- Goldman Sachs and Credit Suisse reiterated their bullish long-term outlooks on Snap after the company's shares plunged on first-quarter earnings results.
- Both firms were underwriters in Snap's initial public offering.
- Analyst Heath Terry reiterated his $27 price target for Snap, representing 45 percent upside from Thursday's price.
The research arms of Goldman Sachs and Credit Suisse, both underwriter firms of Snap's initial public offering, told investors to focus on the long-term potential of the social media company and reiterated their buy recommendations on the stock in the wake of a very disappointing earnings season debut.
The company's shares were down 20 percent in early trading Thursday, a day after it reported disappointing first-quarter earnings results.
Snap posted first-quarter sales of $150 million versus the Wall Street consensus of $158 million. It also reported daily active users of 166 million for the quarter compared with 167 million expected by StreetAccount.
"While SNAP remains a near
Terry reiterated his $27 price target for Snap, representing 45 percent upside from Thursday's price.
In similar fashion, Credit Suisse told clients to appreciate how rare and special Snap is in the industry.
"Snap is a scarce asset that offers advertisers access to a coveted younger demographic," analyst Stephen Ju wrote. "Our long-term investment thesis has not changed on the back of this report."
Ju reaffirmed his $30 price target for Snap. The analyst noted there were positive aspects to the company's report such as better-than-expected monetization of $1.81 average revenue per user (ARPU) in North America versus his $1.68 estimate. He cited how the North America's ARPU was more than seven times Europe's ARPU, a gap he predicts will shrink over time.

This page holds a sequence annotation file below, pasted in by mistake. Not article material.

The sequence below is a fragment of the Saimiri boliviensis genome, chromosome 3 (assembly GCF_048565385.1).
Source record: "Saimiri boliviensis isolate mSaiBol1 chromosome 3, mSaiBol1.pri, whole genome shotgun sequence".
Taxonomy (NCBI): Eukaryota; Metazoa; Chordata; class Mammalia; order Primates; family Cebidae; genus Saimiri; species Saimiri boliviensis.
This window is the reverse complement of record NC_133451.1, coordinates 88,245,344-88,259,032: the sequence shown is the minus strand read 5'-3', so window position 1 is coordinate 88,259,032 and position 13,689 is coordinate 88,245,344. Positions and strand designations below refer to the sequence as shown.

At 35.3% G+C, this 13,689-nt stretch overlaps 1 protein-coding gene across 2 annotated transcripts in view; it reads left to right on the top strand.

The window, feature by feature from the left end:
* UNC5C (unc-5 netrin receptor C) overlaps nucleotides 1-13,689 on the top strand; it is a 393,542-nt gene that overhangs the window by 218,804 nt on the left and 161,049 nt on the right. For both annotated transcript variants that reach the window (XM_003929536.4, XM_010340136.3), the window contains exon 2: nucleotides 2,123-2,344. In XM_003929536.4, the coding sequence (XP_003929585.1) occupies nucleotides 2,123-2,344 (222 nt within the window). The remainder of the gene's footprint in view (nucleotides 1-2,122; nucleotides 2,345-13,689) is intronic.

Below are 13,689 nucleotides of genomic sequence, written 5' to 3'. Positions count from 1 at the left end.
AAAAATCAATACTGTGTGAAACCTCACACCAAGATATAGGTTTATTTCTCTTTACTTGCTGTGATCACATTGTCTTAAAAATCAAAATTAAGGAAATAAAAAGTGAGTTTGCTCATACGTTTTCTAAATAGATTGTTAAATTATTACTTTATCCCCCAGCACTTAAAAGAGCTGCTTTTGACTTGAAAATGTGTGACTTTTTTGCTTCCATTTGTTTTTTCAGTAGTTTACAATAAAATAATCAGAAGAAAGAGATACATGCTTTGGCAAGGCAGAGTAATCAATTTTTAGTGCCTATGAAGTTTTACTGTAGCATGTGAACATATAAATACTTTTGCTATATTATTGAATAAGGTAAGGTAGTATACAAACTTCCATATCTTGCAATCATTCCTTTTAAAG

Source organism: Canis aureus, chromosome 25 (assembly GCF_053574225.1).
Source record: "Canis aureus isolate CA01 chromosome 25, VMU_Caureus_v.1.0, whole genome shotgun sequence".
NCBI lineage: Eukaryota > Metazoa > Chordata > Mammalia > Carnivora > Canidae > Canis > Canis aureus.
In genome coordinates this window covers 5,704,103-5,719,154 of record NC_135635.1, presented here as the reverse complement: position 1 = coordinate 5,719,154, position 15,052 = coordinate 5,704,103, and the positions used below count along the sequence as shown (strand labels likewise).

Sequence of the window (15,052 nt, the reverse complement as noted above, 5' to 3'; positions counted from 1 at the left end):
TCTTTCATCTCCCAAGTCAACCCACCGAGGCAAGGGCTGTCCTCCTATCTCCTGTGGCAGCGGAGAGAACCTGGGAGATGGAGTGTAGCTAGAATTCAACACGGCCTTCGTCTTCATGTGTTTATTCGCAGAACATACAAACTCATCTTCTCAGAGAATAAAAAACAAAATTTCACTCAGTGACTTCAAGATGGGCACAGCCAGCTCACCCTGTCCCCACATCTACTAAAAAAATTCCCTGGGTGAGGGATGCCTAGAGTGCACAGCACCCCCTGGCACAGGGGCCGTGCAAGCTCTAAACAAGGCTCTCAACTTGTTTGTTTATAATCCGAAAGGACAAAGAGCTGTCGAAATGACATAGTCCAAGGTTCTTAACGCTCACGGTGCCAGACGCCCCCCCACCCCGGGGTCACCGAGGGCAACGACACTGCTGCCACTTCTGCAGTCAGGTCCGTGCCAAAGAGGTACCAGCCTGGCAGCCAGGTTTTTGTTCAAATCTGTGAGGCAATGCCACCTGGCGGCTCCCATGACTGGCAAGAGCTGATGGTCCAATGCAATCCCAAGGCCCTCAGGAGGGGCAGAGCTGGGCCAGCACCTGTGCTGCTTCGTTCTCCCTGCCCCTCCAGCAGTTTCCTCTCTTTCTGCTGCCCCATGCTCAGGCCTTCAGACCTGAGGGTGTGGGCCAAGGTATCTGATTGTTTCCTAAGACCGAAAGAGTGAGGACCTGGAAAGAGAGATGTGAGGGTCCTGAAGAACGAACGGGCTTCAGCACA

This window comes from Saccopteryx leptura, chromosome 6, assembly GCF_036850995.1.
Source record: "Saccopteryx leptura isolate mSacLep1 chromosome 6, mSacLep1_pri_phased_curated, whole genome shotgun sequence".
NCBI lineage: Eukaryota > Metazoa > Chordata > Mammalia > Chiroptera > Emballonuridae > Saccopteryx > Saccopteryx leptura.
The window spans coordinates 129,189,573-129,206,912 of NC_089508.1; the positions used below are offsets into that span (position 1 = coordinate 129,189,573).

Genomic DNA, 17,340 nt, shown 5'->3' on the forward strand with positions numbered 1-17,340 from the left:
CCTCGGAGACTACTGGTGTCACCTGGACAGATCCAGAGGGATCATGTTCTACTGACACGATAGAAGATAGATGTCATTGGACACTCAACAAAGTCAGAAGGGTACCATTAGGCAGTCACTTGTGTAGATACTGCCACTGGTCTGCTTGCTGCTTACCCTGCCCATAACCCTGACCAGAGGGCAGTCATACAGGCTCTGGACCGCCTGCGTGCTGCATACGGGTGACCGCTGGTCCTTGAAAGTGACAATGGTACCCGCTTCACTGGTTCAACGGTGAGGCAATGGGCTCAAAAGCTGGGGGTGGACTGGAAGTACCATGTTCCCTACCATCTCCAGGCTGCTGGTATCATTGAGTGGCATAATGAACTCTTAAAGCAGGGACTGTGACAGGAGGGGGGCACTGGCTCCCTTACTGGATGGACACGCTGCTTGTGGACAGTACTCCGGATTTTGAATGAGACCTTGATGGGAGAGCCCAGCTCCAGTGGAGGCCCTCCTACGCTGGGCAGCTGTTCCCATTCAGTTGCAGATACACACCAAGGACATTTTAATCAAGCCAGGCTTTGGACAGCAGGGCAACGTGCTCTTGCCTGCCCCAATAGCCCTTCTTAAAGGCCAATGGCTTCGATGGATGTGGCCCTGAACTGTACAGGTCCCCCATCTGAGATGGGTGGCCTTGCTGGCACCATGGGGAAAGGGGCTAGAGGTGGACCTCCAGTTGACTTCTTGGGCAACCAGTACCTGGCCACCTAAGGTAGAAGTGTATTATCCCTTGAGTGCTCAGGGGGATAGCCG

"Although we would certainly have preferred to have seen higher DAUs reported vs. our expectations and a higher reset to BOTH our revenue and Adj. EBITDA estimates, we settle for profit dollars for now," he wrote.
To be fair, the investment banking and research units of Wall Street banks have been separated by a wall since the early 2000s after they were accused of drumming up investment banking business with favorable research. So there should be no reason to believe that these firms were maintaining their bullish stance just because of the underwriting relationship.
Still, some skeptics say that Wall Street research is too bullish on the companies they do investment banking for and all companies in general. These reports won't do anything to dissuade that opinion.